Friday, June 29, 2012

Tips on tips

While many of us are traveling, it's a good time to revisit tips. Here's our handy guide you can use both at home and on the road (or in the air or at sea!).

Restaurant servers: 15—20 percent
Room service: 15—20 percent
Food delivery person: 15 percent
Pool attendant: nothing for a towel; for a lounge chair, $1—2
Hotel housekeeper: $1—2 per day
Golf course attendant: $2—3 per bag
Caddy: $25—50 per bag
Skycap: $1—2 per bag; extra if he secures your airline seat for you
Tour guide: $1—5 per person
Hotel doorman: for hailing a taxi, $1
Emergency roadside service: $5—20, depending on the service
Hairdresser: 15—20 percent (but do not tip the salon’s owner)
Shampooer: $2—5
Spa assistants: 15 percent 

Happy trails!

Friday, June 22, 2012

Let's go to the library!

We love to beat the heat with a good book —and why not do it for free? Libraries are awesome for a lot of reasons, but this time of year, it’s a particularly great place to bring children for fun, especially as most libraries’ have kid-friendly summer programming. Which means that now is a good time to review library etiquette, for both children and adults.

• Be quiet. This should be obvious, but the library needs to be a quiet place to accommodate the reading and research that happens there. That doesn’t mean you can’t talk at all—just keep it to whispers, or a very low volume. If you’ve ever been to the children’s section, you’ll know that it’s often significantly louder than the rest of the library. It’s normal and developmentally appropriate for children to be loud. Still, reminding your children to use their “indoor voice” is a good idea, as it instills a sense of library decorum that they will hopefully remember and use as they grow older. (Side note: excited children who are loud are often likely running around, too. Remind them to use their “walking feet” to avoid collisions!)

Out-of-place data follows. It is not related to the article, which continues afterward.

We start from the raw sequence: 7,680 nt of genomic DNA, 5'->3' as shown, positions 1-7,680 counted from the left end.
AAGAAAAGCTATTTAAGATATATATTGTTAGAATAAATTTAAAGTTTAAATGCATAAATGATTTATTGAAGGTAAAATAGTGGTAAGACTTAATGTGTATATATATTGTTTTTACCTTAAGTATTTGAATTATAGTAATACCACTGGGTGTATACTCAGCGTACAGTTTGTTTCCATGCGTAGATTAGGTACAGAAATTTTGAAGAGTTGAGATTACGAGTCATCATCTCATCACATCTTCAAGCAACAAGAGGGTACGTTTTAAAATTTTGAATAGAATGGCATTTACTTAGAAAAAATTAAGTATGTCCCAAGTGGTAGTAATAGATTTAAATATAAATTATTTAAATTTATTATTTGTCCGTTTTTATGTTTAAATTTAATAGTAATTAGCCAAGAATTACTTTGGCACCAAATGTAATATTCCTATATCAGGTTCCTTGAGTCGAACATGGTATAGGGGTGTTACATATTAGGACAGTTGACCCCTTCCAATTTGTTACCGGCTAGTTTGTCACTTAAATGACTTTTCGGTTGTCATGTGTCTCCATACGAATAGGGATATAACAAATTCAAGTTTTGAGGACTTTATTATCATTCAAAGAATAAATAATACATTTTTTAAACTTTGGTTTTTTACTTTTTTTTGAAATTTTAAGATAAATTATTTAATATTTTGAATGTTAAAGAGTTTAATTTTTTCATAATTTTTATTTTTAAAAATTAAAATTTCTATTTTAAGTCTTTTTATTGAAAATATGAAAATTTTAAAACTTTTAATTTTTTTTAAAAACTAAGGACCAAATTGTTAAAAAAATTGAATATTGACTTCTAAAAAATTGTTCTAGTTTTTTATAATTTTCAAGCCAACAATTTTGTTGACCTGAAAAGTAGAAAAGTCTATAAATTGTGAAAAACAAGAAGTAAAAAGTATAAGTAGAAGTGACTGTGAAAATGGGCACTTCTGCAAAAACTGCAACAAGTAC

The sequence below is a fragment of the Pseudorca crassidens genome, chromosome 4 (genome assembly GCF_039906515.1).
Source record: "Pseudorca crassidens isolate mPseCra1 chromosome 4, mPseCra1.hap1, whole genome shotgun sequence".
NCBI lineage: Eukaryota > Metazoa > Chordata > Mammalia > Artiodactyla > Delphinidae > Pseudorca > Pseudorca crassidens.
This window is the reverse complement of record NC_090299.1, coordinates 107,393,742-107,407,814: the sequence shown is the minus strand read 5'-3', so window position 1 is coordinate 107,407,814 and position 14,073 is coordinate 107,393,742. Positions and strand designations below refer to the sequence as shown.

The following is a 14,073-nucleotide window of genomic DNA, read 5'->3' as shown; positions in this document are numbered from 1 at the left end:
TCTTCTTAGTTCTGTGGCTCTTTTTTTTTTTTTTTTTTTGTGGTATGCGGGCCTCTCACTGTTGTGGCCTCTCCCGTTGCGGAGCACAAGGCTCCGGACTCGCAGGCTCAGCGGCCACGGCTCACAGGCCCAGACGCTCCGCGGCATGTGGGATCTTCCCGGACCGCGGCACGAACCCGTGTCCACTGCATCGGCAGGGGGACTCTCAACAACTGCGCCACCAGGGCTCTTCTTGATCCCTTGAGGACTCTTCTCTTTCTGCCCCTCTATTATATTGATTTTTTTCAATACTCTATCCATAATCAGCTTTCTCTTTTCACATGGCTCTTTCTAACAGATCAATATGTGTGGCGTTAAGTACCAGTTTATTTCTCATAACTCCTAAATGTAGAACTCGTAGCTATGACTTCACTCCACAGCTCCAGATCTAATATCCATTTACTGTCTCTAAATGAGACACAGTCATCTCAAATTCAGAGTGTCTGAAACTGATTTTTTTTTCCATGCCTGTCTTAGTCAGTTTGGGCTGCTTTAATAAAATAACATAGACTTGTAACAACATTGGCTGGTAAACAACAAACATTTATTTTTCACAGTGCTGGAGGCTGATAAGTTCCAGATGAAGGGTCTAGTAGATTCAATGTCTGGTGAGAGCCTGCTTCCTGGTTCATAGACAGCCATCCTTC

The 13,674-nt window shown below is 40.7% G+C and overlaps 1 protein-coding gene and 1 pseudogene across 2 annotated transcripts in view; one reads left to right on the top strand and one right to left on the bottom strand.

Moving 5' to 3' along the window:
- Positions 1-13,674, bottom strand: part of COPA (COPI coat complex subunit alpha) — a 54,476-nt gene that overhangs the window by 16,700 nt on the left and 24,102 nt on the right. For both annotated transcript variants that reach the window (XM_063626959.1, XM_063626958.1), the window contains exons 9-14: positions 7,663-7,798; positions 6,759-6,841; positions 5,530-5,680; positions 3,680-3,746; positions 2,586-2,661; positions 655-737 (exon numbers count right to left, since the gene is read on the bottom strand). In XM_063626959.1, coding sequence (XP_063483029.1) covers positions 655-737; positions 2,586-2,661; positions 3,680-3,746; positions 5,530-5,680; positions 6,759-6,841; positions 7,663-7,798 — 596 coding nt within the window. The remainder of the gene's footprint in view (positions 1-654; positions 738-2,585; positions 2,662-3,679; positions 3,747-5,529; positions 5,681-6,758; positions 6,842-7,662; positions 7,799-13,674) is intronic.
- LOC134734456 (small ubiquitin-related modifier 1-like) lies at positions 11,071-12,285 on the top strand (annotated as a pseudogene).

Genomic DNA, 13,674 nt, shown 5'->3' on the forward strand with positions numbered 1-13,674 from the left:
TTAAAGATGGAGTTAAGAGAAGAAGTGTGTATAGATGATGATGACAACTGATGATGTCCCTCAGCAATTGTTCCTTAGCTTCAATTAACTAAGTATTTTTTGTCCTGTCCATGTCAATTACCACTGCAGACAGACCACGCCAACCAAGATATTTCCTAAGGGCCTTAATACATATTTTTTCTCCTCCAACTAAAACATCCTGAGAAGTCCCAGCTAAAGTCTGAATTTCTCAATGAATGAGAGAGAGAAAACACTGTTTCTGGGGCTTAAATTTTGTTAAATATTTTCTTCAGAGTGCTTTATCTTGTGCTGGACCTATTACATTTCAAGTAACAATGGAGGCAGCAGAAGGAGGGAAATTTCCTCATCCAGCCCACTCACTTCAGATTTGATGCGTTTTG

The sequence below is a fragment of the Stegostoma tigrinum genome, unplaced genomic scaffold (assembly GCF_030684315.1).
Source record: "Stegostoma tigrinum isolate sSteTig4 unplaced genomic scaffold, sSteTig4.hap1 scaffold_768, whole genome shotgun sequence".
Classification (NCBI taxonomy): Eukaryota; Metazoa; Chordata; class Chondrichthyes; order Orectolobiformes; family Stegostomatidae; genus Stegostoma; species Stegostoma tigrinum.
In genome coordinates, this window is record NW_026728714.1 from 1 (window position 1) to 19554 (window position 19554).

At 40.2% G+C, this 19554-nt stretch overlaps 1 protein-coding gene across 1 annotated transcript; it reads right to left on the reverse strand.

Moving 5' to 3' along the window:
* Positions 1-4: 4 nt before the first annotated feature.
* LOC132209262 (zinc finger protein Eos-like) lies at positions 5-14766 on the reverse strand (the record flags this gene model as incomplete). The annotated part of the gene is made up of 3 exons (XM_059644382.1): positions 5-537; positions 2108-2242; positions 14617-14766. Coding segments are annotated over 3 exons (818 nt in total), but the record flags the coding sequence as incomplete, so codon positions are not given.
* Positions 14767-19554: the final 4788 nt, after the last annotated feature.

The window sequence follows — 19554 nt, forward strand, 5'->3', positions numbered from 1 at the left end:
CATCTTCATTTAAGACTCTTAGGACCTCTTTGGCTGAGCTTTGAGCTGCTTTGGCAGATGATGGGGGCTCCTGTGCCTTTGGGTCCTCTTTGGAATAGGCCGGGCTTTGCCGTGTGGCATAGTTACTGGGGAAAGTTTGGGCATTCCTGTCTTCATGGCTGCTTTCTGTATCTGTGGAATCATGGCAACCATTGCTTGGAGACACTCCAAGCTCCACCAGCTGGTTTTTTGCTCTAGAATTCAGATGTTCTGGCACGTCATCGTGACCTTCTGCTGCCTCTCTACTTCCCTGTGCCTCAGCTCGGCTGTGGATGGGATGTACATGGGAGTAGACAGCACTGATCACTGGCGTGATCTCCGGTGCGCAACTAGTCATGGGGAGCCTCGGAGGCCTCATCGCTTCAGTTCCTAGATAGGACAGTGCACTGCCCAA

Remember to silence your phones, too. If you need to take a call, go to the lobby or outside. (This might be hard to do if you’re in the children’s section with a young child—if it’s not an emergency, simply call the person back later, or else take the phone call with a very quiet voice.) Leave your music at home, unless you bring headphones and can be completely sure that the music is completely inaudible to others.